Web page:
Introduced in the 1990s, agave syrup has become quite popular with people who are health and fitness conscious as well as those who are into more natural, gluten-free or organic products. After all, agave comes from a plant so it must be healthy, natural, and great for us, right? As it turns out, this is not necessarily the case. In the past few years, I used agave syrup or nectar in several recipes before I heard some negative things about it. I have looked at where agave comes from, the chemical composition, how it is metabolized, calorie content and what it may be used for. Only now do I have a full grasp of the process it goes through to be used as a sweetener and how that may affect us. Agave syrup comes from the agave plant, which is grown almost exclusively in Mexico (3). In the past several thousands of years, natives in Mexico used agave for medicine and as a sweetener, which they boiled a few hours and did nothing else to it (2). This brought about the misconception of today’s agave nectar or syrup – most people think of it as natural like the agave of the past. Many agave syrup bottles are even labelled with the story of agave in ancient times (2). The blue agave plant is the best choice for agave syrup, and this is the same plant from which tequila is made (1). The plant must grow for 7-14 years, and then is separated, the leaves are removed from the core (3). The core or root of the plant is made up of starch and inulin, which consists of fructose chains (2). Since inulin isn’t sweet, it needs to be converted or hydrolyzed to fructose (3). The core is smashed to extract the syrup, and then must be processed with heat, enzymes, and chemicals (3). The process can be compared to the process of creating high-fructose corn syrup (2). It may include caustic acids, filtration chemicals and genetically modified enzymes (2). The chemical make-up of agave nectar is a large portion of fructose, ranging from 60 to 90% depending on the brand specifications, and the remainder of agave syrup is glucose (1). All sugars contain these, but in different amounts. As a basis for comparison, table sugar contains a 50% to 50% ratio of the two, and high-fructose corn syrup comes in at 55% fructose and 45% glucose (1).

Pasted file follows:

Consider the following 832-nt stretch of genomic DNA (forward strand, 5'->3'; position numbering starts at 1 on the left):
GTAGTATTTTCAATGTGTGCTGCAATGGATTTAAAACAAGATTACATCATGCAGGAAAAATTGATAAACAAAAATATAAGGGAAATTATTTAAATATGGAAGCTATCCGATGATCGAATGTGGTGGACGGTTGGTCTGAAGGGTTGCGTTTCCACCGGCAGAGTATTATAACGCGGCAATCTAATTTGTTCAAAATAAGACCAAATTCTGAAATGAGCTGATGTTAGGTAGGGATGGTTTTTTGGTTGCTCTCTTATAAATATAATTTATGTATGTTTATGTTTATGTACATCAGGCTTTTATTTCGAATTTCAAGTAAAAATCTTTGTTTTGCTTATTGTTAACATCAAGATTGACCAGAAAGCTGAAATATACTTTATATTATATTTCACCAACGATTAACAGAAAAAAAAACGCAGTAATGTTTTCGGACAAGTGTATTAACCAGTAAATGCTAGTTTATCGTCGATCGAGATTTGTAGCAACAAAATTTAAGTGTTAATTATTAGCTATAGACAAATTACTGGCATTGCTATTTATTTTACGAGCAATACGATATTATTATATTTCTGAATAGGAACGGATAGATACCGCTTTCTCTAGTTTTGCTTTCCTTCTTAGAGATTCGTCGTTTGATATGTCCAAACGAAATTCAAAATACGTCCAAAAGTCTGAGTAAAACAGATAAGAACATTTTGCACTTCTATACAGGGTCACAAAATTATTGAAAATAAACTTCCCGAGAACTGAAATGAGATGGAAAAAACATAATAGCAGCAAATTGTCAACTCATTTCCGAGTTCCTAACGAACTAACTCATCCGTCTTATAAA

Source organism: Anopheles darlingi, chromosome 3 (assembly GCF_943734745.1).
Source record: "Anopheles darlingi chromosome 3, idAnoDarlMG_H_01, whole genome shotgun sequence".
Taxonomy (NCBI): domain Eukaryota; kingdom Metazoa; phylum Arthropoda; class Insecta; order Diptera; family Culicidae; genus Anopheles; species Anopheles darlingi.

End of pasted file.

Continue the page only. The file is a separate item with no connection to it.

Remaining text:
Figure 1 - Agave syrup Chemical Structure – www.scienceblogs.com
Agave nectar or syrup is metabolized in the liver where it is converted to fat and stored. This is due to it having such a high fructose percentage; it cannot be absorbed into the bloodstream (3). A downside to this is that too much fructose could be very harmful to one’s health. Possible issues with high fructose consumption are hardening of the arteries, mineral depletion, high blood pressure, and cardiovascular disease (2). There are many studies linking high levels of it to fatty liver disease, metabolic syndrome and high triglyceride counts (3). In fact, a study on rats used only moderate amounts of agave syrup and still showed a sizeable increase in their triglycerides (3). It is interesting that fructose is such a huge portion of agave as it is marketed to diabetics since it is low-glycemic, or doesn’t raise blood-sugar as much as other sweeteners or sugar, since fructose can cause insulin resistance (1). Overall, experts suggest that while it isn’t the best choice for diabetics, the key is still moderation and that it would be a better choice than refined sugar (1). The calorie content of agave syrup is 20 calories per teaspoon, while sugar is 16 calories (4). However, agave is much sweeter than sugar, about 1.4 to 1.5 times as sweet (4). This could be an advantage, since a person could use less in baking or cooking of agave than other sweeteners. In fact, a baker should use about 2/3 cup agave syrup in place of 1 cup in recipes (5). Agave syrup appears in baked goods like cakes, cookies, brownies (5) as well as alcoholic and non-alcoholic drinks (3). It can also be used in things like granola bars, a...
References: 1. Bowden, J. Debunking the Blue Agave Myth [Internet]. HuffPost Healthy Living 2010 [posted 2010 February 15; cited 2014 February 9]. Available from: http://www.huffingtonpost.com/dr-jonny-bowden/debunking-the-blue-agave_b_450144.html
2. Fallon, S. & Nagel, R. Agave Nectar: Worse Than We Thought [Internet]. Wise Traditions in Food, Farming and the Healing Arts Weston Price Foundation Magazine [posted 2009 May 1; cited 2014 February 9]. Available from : http://www.westonaprice.org/modern-foods/agave-nectar-worse-than-we-thought
3. Lamphere, K. Agave: considering the issues [Internet]. Sound Consumer 2010 [posted 2010 April; cited 2014 February 9]. Available from: http://www.pccnaturalmarkets.com/sc/1004/sc1004-agave.html
4. Phillips, V. How Sweet It Is: Cooking with Agave [Internet]. Deseret News 2009 [posted 2009 May 12; cited 2014 February 9]. Available from: http://www.organicconsumers.org/articles/article_17906.cfm
5. Trover, S. Tips for Substituting Agave in Baked Goods [Internet]. The Kitchn [posted 2010 January 11; cited 2014 February 11]. Available from: http://www.thekitchn.com/5-tips-on-substituting-agave-i-105651
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